Most politicians aren’t interested in what is best for their constituents but only in what will get votes. There are far more tenants than landlords so many politicians play to that audience which is why we have rent control and other restrictions on landlords. Hampstead just passed a totally unnecessary by-law saying that owners wanting to evict tenants to renovate a building must prove that they followed all the provincial rules. This is nothing more than virtue signalling. Even without this by-law, an owner who does not follow the rules risks having his building demolished at his cost. This happened in Westmount when the Supreme Court effectively ruled in Westmount’s favor. Still this useless by-law plays well with the tenants who were responsible for the majority of the current Hampstead council being elected.

Even the tenants lose

It is understandable that tenants don’t want to move so they will fight renovictions and demolitions. However, sooner or later their buildings will deteriorate to the point that they will leave or get evicted because it becomes unsafe. This happened in Hampstead when the tenants of the twin buildings fought a zoning change and demolition project. They won the referendum and subsequently helped elect a Mayor and council who promised no development. So now three years later how did that work out? If they had accepted the very generous offer of the owners, they would have gotten much more money than the Rental Board requires, almost two years to leave, moving expenses and more. Instead, they got nothing and most of the tenants have left the buildings. This was hardly a victory for them.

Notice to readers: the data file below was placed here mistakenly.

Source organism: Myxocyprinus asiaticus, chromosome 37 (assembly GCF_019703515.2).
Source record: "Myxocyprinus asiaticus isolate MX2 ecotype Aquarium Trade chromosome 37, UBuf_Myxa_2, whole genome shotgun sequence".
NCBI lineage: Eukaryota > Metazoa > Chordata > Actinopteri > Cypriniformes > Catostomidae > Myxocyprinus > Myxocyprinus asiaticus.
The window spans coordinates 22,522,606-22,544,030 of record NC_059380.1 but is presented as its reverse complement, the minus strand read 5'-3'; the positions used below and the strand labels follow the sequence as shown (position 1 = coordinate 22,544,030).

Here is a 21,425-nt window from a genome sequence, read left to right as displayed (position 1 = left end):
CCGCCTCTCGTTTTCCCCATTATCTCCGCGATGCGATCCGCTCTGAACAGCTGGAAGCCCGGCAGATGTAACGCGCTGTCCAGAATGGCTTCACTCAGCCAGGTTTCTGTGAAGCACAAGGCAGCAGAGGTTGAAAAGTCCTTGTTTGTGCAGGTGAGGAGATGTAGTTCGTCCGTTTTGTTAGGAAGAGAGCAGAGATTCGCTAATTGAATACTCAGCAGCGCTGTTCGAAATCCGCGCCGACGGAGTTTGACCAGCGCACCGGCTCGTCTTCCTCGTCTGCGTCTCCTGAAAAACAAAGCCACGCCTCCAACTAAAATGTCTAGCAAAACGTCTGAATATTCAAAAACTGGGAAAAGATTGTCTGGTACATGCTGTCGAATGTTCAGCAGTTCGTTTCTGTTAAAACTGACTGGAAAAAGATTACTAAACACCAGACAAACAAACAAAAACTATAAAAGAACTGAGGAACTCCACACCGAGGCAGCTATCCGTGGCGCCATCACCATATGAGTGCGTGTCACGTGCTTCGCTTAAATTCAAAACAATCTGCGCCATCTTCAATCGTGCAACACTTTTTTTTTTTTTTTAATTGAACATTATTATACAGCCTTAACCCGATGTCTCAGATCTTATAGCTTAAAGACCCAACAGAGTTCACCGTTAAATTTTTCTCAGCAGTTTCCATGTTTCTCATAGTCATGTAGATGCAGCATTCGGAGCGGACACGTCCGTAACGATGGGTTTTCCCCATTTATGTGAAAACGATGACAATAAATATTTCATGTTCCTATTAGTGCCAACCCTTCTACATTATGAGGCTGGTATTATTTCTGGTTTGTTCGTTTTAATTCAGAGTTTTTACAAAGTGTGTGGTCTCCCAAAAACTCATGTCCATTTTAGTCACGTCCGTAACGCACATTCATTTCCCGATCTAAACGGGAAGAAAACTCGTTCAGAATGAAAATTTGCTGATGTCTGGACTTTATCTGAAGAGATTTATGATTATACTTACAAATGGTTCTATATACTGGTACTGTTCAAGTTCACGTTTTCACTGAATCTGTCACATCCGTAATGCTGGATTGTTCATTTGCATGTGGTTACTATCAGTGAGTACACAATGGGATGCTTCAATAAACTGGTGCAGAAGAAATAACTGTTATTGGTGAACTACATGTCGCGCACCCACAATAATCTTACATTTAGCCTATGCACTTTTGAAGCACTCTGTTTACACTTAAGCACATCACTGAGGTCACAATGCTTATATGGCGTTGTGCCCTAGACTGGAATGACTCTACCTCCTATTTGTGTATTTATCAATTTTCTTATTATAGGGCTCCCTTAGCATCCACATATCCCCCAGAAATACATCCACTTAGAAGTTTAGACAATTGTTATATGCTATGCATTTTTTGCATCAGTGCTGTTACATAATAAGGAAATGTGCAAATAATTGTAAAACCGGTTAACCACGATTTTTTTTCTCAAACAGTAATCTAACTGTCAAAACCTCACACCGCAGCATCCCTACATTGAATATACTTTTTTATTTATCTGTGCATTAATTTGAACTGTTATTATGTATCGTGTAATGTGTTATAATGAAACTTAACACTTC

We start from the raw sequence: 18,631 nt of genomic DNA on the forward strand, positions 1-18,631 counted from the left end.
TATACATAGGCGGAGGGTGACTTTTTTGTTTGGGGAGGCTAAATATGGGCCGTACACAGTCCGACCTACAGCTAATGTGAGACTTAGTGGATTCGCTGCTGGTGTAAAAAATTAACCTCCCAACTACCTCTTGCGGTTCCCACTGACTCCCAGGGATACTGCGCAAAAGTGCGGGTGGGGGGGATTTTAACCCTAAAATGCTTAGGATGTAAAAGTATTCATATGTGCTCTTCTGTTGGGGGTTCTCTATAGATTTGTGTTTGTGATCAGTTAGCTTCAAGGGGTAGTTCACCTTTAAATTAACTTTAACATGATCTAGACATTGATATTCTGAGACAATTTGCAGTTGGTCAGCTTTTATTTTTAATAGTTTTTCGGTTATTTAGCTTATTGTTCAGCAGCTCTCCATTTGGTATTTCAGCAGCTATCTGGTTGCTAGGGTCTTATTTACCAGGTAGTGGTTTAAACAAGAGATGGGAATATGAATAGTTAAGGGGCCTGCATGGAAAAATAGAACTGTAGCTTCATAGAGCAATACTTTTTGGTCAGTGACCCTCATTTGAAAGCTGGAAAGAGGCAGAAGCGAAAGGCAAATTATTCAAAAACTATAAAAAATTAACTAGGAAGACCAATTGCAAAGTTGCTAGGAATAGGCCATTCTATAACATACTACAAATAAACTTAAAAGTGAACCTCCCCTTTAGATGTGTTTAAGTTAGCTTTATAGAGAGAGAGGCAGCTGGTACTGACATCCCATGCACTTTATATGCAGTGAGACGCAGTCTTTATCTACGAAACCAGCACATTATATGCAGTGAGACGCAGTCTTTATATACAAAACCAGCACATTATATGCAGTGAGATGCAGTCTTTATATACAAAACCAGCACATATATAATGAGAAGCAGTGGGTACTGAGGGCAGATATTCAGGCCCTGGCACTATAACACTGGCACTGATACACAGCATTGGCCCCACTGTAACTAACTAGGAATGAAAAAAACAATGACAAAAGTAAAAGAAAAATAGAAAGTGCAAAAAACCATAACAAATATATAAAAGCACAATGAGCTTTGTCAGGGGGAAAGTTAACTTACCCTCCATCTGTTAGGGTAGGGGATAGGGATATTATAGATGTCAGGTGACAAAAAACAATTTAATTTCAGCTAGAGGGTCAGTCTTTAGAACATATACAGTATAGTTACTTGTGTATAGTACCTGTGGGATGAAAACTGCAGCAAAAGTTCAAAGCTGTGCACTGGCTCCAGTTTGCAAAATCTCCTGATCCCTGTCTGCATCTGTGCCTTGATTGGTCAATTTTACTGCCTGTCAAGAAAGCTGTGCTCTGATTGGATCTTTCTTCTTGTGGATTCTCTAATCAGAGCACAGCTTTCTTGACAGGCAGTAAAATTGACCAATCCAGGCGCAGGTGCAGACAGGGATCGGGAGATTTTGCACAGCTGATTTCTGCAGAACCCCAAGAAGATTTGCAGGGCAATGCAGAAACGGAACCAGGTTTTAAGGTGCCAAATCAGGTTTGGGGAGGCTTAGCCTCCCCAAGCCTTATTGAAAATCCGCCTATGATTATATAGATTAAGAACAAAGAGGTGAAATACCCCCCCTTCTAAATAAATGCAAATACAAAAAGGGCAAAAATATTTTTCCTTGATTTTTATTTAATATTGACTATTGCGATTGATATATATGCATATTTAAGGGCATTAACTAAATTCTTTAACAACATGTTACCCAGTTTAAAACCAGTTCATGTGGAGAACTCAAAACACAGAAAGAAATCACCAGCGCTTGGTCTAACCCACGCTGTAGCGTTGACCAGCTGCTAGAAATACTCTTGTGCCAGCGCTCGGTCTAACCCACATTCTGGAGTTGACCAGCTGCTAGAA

Looking at the global picture, stopping zoning changes and demolitions which would allow higher buildings and more density, means fewer rental units are built. The tenants say that the rents of the new units will be too high. This is true, unless there are incentives for developers to build affordable units as discussed above. However, even if the new buildings have no “affordable” units, some upwardly mobile tenants of other buildings will move into the new units and thus free up “affordable” units in older buildings. More rental units in any price range will lead to more vacancies in all price categories and downward pressure on rents. It is basic economics.

Why do the media cover the battles of tenants so favorably?

Just as many politicians do what will get them elected rather than what is in the best interest of their constituents, most reporters prefer simple stories that cheer on the little guy. David vs Goliath stories – the good, poor tenant against the greedy, rich developer. It is a simple story to write. Readers like it. Everyone feels good. However, as I hope I have explained above, in this case we all lose when the little guy “wins,” even the little guy. It would be nice if reporters did more digging and understood the big picture. However, most reporters never let the facts get in the way of a good story and that is a shame.

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Picture of Dr. Bill Steinberg

Dr. Bill Steinberg

Dr. Steinberg has a BSc from McGill University, a PhD in Psychology from Northwestern University, and was a professor at Concordia University. He was Mayor of the Town of Hampstead for 16 years and led the demerger battle. He was was awarded the Queen Elizabeth Diamond Jubilee Medal and is currently President of the Cochlear Implant Recipients Association.